For a while there, it looked as if the State Bar was going to require all law firms using any kind of personal mobile technology to adopt a BYOD (Bring Your Own Device) policy. Ethics Committee members and others, however, expressed concern that a Formal Ethics Opinion would serve to micromanage lawyers. Furthermore, because technology was changing so rapidly, any ethics opinion trying to direct how attorneys should protect mobile devices containing client confidential information, could become obsolete in a short time frame. Besides, lawyers already have a duty to stay abreast of changes in technology as part of Rule 1.1 (Competence). So, at its January 2016 meeting, the Ethics Committee instead voted to publish an article, in lieu of an ethics opinion, providing guidance to attorneys on how to protect client confidential information on mobile devices by adopting such a policy.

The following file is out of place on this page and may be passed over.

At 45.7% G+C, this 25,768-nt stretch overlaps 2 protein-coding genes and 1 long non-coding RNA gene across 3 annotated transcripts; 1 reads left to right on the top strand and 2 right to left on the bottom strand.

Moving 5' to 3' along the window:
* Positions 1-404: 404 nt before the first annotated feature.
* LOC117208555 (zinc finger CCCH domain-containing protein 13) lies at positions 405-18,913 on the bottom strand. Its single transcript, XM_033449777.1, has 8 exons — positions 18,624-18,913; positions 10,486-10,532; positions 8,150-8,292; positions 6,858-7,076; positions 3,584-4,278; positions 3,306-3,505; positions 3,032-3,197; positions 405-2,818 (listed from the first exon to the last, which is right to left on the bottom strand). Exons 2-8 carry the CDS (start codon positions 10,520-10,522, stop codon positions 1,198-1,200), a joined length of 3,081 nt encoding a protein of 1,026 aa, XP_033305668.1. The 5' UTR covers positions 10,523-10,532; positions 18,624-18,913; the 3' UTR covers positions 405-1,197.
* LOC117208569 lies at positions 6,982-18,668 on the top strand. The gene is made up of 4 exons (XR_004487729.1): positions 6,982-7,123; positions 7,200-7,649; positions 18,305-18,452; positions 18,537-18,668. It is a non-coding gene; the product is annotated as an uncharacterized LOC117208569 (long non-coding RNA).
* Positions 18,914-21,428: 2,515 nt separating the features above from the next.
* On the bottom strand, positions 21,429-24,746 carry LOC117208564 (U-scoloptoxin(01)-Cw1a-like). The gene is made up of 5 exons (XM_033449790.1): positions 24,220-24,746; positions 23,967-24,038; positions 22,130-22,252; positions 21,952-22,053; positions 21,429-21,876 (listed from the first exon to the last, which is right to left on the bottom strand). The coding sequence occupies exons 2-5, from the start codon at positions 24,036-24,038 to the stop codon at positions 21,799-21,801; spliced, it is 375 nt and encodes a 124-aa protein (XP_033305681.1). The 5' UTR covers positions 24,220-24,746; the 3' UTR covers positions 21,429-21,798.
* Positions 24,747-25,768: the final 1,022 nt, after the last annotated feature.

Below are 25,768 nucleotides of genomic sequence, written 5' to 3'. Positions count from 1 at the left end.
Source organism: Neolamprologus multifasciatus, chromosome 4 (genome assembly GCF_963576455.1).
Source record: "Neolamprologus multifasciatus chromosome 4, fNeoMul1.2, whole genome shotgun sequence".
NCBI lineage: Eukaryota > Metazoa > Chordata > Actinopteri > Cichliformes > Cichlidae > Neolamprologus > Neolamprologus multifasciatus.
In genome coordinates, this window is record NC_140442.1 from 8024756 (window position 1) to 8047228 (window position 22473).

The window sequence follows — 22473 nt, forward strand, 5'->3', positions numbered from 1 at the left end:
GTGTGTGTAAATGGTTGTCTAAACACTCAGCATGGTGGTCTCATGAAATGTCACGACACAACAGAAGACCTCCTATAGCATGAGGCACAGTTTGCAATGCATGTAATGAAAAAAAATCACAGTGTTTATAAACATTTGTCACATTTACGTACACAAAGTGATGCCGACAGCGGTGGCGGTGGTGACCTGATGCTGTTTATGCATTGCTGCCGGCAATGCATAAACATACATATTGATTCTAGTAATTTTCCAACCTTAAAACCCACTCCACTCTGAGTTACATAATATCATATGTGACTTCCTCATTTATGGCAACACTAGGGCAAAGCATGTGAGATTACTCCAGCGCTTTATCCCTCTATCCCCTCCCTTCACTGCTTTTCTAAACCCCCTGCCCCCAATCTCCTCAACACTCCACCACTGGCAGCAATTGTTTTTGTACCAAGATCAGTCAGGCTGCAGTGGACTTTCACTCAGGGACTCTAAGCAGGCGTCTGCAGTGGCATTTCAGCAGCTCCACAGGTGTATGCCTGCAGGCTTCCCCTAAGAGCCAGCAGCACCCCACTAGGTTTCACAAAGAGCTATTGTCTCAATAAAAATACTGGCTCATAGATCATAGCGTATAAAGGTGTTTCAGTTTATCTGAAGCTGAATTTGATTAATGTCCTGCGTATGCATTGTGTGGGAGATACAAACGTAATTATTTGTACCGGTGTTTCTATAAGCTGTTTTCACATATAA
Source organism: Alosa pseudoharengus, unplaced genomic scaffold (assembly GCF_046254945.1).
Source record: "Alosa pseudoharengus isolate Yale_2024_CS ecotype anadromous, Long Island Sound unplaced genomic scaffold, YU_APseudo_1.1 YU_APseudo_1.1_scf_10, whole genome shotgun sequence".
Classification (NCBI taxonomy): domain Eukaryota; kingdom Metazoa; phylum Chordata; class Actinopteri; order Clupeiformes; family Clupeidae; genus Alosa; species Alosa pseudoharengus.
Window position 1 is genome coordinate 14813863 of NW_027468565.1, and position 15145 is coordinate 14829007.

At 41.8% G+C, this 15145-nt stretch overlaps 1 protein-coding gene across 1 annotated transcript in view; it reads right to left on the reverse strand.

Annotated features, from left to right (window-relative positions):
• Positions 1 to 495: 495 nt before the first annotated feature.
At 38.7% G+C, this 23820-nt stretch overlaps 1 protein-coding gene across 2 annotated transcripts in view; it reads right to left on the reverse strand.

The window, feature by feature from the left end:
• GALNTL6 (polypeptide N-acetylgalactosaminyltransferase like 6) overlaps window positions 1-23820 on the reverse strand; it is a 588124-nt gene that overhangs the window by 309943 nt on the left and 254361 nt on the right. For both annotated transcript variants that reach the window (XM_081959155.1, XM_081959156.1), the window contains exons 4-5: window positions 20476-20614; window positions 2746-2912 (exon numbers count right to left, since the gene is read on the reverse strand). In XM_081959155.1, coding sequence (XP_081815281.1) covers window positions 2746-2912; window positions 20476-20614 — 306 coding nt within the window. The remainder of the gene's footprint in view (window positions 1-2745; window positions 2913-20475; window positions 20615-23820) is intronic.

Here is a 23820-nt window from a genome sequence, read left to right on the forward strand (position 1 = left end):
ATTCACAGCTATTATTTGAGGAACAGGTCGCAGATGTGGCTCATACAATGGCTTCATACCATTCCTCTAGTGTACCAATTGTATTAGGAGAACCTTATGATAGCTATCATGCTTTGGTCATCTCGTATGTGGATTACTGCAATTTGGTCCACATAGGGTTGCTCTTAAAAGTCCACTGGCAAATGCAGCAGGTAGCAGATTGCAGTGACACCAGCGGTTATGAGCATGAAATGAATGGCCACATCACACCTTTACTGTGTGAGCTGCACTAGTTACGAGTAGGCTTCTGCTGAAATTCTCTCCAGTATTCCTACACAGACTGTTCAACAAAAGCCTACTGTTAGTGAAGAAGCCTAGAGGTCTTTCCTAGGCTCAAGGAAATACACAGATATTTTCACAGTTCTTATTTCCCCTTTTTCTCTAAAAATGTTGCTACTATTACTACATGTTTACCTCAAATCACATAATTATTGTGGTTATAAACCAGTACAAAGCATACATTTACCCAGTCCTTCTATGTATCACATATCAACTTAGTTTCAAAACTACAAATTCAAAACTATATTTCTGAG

One thing I learned from sitting in on the Ethics Committee meetings, was that the “apps” or applications that you download (think Facebook, LinkedIn, etc.) can access your contacts if you let them. There are some applications that specifically ask if you will allow them to access your contacts, but there are others that may not ask permission. That’s a bit scary. If you are like me, you may have your client contact information on your smartphone. I had not previously given much thought to my applications, although my M.O. is to say no to everything: can we access your location? – NO; can we access your contacts? – NO; can we access your pictures? – HECK NO.
Deanna Brocker is a principal in The Brocker Law Firm, P.A. She focuses her practice primarily on attorney ethics, licensing, and disciplinary matters. Previously, she served as Assistant Ethics Counsel for the N.C. State Bar for over 10 years, fielding telephone ethics questions and providing advice and written ethics advisory opinions to attorneys throughout the state. Deanna regularly speaks and publishes articles on ethics, professionalism and law practice management issues.